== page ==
The Argentine clearly loves the club, the city and its people but it’s likely that his determination to leave has only strengthened in recent months
Barcelona got a glimpse of a future without Lionel Messi on Tuesday night. It wasn’t all that grim.
A team made up of reserves and youngsters, including three debutants, trounced Dynamo Kiev 4-0 in Ukraine to secure a place in the last 16 of the Champions League.
However, there was a reason why coach Ronald Koeman felt he could rest not only Messi but several first-team regulars: Barca were going up against a side with one win in their 11 previous tournament outings.
The Catalans faced a true test of their quality against Atletico Madrid last weekend and failed it miserably, losing 1-0 at the Wanda Metropolitano.
It was the first time they had been beaten in La Liga by the Rojiblancos since 2010 but it wasn’t just the result which was unusual.
Messi was uncharacteristically quiet. At best, he looked lost. At worst, utterly disinterested. He didn’t even speak to the press afterwards, with it falling on poor Pedri to face the cameras immediately after the full-time whistle.
So, what chance is there of Messi deciding to extend a contract that expires next summer? He told Goal that he wanted to leave Barcelona during the summer because he was disillusioned with the way the club was being run.
Plenty has now changed in the intervening months, with president Josep Maria Bartomeu forced to resign, but have recent events boosted Barca’s hopes of holding on to their best player – or diminished them?
Below, we run through the factors likely to determine Messi’s next move…
Guardiola’s new Man City contract
Pep Guardiola’s decision to extend his stay at Manchester City surprised many in Barcelona.
After all, when the Catalan quit Camp Nou in 2012, he explained, “The main reason I have taken this decision is because four years is many years. I have given everything and I have nothing left. I need to recharge my batteries.”
True to his word, Guardiola promptly took a year off before spending three seasons at Bayern Munich between 2013 and 2016. It was thought that he would spend a similar period of time at City.
However, he has now committed to a seven-year stay at the Etihad, which is bad news for Barca, for two reasons.
Firstly, there was mounting hope that Guardiola could be persuaded to return to Camp Nou next summer, either as coach or as part of a new project with former charge Xavi on the bench.
Secondly, Guardiola’s decision to remain at City greatly increases the Premier League club’s chances of signing Messi.
After penning his two-year extension, Guardiola once again stated his desire to see the Argentine finish his career at Barca. However, he tellingly refused to rule out a reunion should Messi still want to “look for new goals and new challenges” elsewhere.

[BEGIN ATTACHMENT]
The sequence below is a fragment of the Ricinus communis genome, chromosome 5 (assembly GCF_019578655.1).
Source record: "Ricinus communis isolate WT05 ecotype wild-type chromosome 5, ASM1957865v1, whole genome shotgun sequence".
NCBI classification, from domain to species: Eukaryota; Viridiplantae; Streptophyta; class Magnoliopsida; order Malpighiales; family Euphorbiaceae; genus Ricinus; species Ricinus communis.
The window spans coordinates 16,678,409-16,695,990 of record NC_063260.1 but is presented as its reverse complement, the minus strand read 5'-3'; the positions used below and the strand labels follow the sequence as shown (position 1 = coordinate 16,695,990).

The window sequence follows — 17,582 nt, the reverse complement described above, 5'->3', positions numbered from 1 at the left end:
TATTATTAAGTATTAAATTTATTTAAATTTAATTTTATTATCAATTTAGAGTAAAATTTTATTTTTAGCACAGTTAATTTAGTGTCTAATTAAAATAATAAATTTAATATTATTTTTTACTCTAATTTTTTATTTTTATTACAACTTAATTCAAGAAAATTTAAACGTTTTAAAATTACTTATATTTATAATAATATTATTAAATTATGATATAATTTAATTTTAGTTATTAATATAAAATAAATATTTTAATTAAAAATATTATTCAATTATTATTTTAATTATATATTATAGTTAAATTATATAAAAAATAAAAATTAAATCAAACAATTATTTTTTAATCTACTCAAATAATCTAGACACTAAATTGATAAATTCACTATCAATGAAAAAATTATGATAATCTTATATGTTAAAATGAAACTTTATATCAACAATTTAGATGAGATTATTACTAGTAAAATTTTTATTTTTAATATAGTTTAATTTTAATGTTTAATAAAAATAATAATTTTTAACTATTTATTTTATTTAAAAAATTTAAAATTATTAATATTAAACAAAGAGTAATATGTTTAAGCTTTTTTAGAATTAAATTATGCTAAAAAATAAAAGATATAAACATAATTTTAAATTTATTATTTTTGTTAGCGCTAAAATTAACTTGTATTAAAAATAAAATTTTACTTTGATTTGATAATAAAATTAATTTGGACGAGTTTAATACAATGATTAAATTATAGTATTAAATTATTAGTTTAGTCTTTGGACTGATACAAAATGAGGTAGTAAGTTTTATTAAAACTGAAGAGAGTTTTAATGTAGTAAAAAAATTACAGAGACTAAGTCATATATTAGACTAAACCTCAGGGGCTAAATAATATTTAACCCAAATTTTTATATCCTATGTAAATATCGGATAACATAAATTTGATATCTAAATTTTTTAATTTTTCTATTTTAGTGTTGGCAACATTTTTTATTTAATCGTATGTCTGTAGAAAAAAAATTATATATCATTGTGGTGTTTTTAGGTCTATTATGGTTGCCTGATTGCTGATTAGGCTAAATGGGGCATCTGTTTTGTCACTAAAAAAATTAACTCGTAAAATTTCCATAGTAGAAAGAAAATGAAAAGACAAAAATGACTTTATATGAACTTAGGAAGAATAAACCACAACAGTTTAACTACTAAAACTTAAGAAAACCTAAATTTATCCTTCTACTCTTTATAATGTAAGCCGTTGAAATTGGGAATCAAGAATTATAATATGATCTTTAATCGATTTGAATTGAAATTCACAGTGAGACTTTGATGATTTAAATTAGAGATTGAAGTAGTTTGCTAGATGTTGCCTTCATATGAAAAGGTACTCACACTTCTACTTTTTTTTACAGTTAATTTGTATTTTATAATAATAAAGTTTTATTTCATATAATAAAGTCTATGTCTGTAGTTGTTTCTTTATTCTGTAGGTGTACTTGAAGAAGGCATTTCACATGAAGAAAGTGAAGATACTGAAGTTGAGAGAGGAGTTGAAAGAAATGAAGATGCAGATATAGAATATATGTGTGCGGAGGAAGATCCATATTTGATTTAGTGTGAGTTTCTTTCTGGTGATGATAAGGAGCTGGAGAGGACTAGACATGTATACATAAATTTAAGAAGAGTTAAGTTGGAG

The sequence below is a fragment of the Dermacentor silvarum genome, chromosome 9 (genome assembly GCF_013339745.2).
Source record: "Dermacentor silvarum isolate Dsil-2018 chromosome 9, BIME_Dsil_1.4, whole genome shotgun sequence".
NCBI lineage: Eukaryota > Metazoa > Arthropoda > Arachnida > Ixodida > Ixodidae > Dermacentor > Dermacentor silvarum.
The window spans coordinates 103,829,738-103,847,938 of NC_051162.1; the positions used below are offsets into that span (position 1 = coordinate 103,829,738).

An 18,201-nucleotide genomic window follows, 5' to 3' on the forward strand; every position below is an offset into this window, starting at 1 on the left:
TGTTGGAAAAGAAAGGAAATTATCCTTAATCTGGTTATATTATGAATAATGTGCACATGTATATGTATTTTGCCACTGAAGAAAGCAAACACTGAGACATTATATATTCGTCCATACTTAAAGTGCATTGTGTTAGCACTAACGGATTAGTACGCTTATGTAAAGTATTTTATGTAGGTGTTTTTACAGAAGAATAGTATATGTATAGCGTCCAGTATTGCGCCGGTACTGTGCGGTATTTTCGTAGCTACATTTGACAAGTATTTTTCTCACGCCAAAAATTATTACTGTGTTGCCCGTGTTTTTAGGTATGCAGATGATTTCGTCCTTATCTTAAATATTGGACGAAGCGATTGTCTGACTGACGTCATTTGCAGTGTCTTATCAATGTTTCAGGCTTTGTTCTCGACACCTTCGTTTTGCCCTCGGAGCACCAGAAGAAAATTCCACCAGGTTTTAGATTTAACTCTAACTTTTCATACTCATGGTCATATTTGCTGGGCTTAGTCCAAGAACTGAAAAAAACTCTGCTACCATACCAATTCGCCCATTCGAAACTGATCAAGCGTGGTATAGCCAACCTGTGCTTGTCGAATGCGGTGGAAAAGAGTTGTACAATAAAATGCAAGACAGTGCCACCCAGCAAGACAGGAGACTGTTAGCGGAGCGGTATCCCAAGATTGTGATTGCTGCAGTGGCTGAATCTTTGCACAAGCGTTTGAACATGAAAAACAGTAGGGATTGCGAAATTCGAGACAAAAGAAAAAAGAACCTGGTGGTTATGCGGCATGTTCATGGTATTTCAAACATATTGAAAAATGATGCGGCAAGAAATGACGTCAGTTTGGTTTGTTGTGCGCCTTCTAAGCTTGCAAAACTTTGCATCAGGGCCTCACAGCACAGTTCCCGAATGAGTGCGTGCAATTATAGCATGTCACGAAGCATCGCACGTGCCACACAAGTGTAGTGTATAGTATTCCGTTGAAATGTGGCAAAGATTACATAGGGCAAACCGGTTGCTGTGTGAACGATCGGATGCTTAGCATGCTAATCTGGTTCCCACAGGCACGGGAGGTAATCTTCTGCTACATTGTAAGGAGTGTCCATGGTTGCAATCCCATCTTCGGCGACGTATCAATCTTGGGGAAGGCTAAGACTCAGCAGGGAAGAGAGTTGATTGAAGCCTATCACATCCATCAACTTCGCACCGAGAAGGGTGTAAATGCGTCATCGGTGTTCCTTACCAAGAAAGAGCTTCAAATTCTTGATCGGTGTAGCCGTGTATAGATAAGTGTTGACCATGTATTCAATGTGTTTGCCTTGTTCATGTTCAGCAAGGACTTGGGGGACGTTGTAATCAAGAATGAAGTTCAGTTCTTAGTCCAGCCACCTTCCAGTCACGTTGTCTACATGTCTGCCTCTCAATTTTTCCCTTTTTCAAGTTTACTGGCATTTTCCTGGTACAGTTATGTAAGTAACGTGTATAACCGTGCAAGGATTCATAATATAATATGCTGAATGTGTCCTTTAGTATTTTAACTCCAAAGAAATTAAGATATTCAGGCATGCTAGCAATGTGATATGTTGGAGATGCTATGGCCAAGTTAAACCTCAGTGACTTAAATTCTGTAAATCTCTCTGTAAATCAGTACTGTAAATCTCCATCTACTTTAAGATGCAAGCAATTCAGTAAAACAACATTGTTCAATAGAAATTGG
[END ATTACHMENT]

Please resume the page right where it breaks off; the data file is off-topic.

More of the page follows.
“Leo finishes this year his contract and I don’t know what’s going to happen in his mind,” the City boss told reporters. “Right now, he is a Barcelona player and the transfer market will be in June and July.”
It’s quite clear that City would not pass up an opportunity to reunite the pair, even if the 33-year-old Messi is no longer as dynamic a player as he was during Guardiola’s time in charge in Catalunya.
There would be obvious tactical issues to resolve, given Messi’s propensity for walking through games before exploding into life, while the attacker’s enormous wage demands could also prove problematic.
The whole operation, though, is now a whole lot more attractive for City given there would be no transfer fee involved if Messi decides to walk away at the end of the season.
Barcelona’s dire financial problems
Losing the best player in the world for nothing would obviously be a hammer blow for Barca, particularly given their desperate financial situation. They need all the money they can get right now. Still, Messi’s departure would, at least, go some way towards lowering their wage bill.
Barca need to save an estimated €190 million (£170m/$225m) in salaries by the end of the season to meet La Liga’s budgetary requirements – in reality, this needs to be done sooner to avoid exacerbating the problem – and their No.10 is currently earning an estimated €565,000 (£500k/$610k) a week.
Given Messi is unlikely to accept a massive pay cut in his next contract, retaining the services of the biggest earner in world football could hardly be considered an attractive proposition for the next president, who will need to drastically reduce expenditure.
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